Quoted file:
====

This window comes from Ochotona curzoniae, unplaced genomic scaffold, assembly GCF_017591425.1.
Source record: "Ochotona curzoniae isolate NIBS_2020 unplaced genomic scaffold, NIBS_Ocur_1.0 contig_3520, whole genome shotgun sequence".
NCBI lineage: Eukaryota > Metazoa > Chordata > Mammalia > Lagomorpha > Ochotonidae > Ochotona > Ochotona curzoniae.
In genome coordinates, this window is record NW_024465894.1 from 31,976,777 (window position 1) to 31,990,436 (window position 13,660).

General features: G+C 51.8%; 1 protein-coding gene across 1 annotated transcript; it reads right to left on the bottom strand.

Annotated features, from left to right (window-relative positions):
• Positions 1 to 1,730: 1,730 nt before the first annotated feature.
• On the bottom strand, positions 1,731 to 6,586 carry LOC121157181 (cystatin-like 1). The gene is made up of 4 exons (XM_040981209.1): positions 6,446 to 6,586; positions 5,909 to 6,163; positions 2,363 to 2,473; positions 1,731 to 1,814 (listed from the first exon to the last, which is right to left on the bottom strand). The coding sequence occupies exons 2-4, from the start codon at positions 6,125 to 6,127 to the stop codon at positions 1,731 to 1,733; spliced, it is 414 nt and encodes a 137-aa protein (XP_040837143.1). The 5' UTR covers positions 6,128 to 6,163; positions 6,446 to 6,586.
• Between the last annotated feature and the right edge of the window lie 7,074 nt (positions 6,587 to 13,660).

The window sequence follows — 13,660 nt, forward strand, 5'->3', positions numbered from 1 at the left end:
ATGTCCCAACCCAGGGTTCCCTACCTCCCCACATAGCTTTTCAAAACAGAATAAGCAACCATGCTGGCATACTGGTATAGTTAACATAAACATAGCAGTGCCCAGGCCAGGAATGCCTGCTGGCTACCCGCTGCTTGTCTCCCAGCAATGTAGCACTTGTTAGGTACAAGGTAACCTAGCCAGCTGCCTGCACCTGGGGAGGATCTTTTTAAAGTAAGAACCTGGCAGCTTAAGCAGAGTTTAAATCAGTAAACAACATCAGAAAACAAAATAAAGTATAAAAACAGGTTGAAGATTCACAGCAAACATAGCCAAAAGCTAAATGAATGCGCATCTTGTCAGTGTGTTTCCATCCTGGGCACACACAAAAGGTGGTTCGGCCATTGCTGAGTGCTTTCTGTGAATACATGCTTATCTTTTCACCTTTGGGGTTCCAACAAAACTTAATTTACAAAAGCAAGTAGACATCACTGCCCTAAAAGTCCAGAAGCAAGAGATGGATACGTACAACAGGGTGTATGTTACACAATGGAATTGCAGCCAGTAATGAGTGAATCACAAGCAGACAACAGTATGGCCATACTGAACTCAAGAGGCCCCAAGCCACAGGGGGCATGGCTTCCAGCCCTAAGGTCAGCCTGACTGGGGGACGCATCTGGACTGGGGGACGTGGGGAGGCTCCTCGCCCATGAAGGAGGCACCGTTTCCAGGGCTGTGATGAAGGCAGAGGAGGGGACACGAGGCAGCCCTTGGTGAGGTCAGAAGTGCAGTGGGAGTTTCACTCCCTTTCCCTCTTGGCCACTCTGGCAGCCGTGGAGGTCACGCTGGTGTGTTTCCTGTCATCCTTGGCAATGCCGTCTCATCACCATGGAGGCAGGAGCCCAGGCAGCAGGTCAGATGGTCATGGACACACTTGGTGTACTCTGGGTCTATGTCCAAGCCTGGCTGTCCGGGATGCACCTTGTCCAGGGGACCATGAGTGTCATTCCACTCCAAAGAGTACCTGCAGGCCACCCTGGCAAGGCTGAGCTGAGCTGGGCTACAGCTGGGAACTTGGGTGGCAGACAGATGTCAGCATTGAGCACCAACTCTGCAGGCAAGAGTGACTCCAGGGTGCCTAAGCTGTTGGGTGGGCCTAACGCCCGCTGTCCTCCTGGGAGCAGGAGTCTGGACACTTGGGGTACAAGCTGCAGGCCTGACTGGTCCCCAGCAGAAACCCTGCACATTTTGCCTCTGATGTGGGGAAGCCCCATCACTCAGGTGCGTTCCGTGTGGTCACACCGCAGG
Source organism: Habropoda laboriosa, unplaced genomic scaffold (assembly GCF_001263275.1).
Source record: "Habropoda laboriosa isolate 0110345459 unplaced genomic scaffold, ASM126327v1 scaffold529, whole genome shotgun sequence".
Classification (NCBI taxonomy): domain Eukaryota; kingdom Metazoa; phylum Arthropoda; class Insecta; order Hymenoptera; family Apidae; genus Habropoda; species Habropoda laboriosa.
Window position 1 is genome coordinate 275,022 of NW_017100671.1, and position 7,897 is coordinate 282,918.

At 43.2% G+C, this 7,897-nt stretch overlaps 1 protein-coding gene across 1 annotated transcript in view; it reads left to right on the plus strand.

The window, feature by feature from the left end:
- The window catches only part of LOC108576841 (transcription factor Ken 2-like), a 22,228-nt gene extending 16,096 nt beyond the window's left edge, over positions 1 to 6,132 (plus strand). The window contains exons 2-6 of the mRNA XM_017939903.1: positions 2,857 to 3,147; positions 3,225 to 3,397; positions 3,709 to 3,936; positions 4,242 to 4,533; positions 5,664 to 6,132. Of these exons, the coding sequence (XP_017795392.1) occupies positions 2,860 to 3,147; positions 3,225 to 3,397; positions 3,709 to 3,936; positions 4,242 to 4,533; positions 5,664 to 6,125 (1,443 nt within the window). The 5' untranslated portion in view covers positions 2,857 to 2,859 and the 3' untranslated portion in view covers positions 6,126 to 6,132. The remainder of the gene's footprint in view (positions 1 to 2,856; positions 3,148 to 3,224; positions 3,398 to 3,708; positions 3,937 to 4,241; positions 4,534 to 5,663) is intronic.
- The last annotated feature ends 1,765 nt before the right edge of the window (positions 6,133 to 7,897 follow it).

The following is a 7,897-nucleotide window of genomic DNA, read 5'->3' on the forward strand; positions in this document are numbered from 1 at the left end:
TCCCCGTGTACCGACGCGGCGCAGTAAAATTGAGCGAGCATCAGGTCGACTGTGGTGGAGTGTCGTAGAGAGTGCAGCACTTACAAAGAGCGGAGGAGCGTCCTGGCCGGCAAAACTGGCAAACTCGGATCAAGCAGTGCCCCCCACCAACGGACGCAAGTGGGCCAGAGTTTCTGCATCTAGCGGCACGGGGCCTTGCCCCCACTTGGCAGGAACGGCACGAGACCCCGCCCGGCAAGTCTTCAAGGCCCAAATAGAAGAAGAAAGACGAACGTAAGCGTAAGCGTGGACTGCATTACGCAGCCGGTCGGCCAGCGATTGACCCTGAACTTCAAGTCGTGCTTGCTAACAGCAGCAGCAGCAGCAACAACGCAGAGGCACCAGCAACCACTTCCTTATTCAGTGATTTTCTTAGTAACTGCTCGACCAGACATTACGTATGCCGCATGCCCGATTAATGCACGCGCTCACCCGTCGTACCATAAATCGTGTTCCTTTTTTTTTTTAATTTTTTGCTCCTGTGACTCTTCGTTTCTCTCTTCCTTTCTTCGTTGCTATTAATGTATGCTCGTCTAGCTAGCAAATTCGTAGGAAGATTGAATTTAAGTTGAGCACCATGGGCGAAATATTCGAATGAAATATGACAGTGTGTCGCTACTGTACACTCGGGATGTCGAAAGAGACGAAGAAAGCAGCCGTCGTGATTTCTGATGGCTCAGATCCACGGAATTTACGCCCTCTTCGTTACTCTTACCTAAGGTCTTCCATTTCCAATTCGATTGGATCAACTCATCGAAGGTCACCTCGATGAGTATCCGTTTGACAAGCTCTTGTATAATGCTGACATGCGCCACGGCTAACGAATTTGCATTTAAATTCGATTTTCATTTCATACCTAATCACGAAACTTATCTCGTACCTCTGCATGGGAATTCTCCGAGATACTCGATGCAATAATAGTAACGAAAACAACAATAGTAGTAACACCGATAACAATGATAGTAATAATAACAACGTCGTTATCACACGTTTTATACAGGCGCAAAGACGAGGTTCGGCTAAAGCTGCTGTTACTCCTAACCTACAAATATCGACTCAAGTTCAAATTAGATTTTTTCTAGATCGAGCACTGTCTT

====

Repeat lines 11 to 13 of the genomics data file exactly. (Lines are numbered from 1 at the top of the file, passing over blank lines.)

ATGTCCCAACCCAGGGTTCCCTACCTCCCCACATAGCTTTTCAAAACAGAATAAGCAACCATGCTGGCATACTGGTATAGTTAACATAAACATAGCAGTGCCCAGGCCAGGAATGCCTGCTGGCTACCCGCTGCTTGTCTCCCAGCAATGTAGCACTTGTTAGGTACAAGGTAACCTAGCCAGCTGCCTGCACCTGGGGAGGATCTTTTTAAAGTAAGAACCTGGCAGCTTAAGCAGAGTTTAAATCAGTAAACAACATCAGAAAACAAAATAAAGTATAAAAACAGGTTGAAGATTCACAGCAAACATAGCCAAAAGCTAAATGAATGCGCATCTTGTCAGTGTGTTTCCATCCTGGGCACACACAAAAGGTGGTTCGGCCATTGCTGAGTGCTTTCTGTGAATACATGCTTATCTTTTCACCTTTGGGGTTCCAACAAAACTTAATTTACAAAAGCAAGTAGACATCACTGCCCTAAAAGTCCAGAAGCAAGAGATGGATACGTACAACAGGGTGTATGTTACACAATGGAATTGCAGCCAGTAATGAGTGAATCACAAGCAGACAACAGTATGGCCATACTGAACTCAAGAGGCCCCAAGCCACAGGGGGCATGGCTTCCAGCCCTAAGGTCAGCCTGACTGGGGGACGCATCTGGACTGGGGGACGTGGGGAGGCTCCTCGCCCATGAAGGAGGCACCGTTTCCAGGGCTGTGATGAAGGCAGAGGAGGGGACACGAGGCAGCCCTTGGTGAGGTCAGAAGTGCAGTGGGAGTTTCACTCCCTTTCCCTCTTGGCCACTCTGGCAGCCGTGGAGGTCACGCTGGTGTGTTTCCTGTCATCCTTGGCAATGCCGTCTCATCACCATGGAGGCAGGAGCCCAGGCAGCAGGTCAGATGGTCATGGACACACTTGGTGTACTCTGGGTCTATGTCCAAGCCTGGCTGTCCGGGATGCACCTTGTCCAGGGGACCATGAGTGTCATTCCACTCCAAAGAGTACCTGCAGGCCACCCTGGCAAGGCTGAGCTGAGCTGGGCTACAGCTGGGAACTTGGGTGGCAGACAGATGTCAGCATTGAGCACCAACTCTGCAGGCAAGAGTGACTCCAGGGTGCCTAAGCTGTTGGGTGGGCCTAACGCCCGCTGTCCTCCTGGGAGCAGGAGTCTGGACACTTGGGGTACAAGCTGCAGGCCTGACTGGTCCCCAGCAGAAACCCTGCACATTTTGCCTCTGATGTGGGGAAGCCCCATCACTCAGGTGCGTTCCGTGTGGTCACACCGCAGG
Source organism: Habropoda laboriosa, unplaced genomic scaffold (assembly GCF_001263275.1).
Source record: "Habropoda laboriosa isolate 0110345459 unplaced genomic scaffold, ASM126327v1 scaffold529, whole genome shotgun sequence".